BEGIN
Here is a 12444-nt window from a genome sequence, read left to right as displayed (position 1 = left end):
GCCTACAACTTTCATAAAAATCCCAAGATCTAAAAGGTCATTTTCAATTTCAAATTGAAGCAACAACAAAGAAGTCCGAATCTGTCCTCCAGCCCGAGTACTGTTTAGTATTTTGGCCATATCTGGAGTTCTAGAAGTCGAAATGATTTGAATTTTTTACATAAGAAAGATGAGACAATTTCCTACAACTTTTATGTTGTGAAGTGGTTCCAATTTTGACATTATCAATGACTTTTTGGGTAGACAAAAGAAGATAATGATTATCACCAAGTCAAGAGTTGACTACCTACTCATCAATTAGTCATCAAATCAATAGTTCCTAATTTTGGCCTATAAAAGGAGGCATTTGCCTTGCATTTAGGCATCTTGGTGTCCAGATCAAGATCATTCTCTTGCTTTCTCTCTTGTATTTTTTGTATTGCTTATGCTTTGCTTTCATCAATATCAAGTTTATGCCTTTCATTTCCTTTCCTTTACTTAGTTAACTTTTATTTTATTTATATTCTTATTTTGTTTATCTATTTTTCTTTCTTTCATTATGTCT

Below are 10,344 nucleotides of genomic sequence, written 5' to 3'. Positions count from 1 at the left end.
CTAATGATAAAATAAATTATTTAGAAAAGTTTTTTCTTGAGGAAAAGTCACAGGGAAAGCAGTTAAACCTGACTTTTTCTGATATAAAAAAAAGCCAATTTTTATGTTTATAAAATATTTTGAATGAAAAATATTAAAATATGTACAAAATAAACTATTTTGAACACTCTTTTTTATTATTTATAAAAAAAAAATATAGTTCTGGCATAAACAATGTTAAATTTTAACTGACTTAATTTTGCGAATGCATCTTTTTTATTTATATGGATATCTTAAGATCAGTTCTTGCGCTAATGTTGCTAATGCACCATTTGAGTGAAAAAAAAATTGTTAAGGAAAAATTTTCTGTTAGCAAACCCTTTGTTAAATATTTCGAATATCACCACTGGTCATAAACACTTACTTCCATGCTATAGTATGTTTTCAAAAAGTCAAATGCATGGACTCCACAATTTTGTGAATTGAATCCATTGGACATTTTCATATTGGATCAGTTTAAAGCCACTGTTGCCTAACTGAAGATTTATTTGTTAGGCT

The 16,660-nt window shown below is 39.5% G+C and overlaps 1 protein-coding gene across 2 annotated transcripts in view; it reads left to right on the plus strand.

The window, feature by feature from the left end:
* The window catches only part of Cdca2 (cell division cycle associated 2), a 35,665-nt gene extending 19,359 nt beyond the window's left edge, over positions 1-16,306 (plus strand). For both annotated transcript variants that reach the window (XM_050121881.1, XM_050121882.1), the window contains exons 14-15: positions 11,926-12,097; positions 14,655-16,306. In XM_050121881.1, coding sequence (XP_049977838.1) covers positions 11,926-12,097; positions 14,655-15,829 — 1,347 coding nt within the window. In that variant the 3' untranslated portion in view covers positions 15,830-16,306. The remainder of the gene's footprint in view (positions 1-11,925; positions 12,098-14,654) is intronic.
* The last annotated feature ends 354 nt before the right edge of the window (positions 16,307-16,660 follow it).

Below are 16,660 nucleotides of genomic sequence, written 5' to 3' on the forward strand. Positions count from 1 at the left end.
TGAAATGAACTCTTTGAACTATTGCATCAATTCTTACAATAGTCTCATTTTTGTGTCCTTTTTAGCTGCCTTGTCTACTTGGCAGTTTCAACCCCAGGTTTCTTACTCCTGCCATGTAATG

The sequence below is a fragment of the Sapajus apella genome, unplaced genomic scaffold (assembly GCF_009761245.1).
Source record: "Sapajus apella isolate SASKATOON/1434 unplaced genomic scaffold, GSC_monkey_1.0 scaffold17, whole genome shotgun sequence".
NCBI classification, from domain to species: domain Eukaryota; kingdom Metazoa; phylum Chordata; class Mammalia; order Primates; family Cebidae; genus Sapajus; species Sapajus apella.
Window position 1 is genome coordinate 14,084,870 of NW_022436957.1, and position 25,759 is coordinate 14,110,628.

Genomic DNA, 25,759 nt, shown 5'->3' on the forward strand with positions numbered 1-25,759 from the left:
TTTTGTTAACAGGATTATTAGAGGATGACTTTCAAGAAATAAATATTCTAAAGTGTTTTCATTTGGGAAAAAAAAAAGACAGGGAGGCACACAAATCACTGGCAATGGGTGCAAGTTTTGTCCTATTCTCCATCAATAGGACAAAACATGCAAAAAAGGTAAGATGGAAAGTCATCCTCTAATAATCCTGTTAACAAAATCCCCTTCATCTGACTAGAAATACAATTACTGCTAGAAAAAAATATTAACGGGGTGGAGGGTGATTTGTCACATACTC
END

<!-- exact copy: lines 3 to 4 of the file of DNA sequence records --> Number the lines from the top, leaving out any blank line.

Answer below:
Below are 10,344 nucleotides of genomic sequence, written 5' to 3'. Positions count from 1 at the left end.
CTAATGATAAAATAAATTATTTAGAAAAGTTTTTTCTTGAGGAAAAGTCACAGGGAAAGCAGTTAAACCTGACTTTTTCTGATATAAAAAAAAGCCAATTTTTATGTTTATAAAATATTTTGAATGAAAAATATTAAAATATGTACAAAATAAACTATTTTGAACACTCTTTTTTATTATTTATAAAAAAAAAATATAGTTCTGGCATAAACAATGTTAAATTTTAACTGACTTAATTTTGCGAATGCATCTTTTTTATTTATATGGATATCTTAAGATCAGTTCTTGCGCTAATGTTGCTAATGCACCATTTGAGTGAAAAAAAAATTGTTAAGGAAAAATTTTCTGTTAGCAAACCCTTTGTTAAATATTTCGAATATCACCACTGGTCATAAACACTTACTTCCATGCTATAGTATGTTTTCAAAAAGTCAAATGCATGGACTCCACAATTTTGTGAATTGAATCCATTGGACATTTTCATATTGGATCAGTTTAAAGCCACTGTTGCCTAACTGAAGATTTATTTGTTAGGCT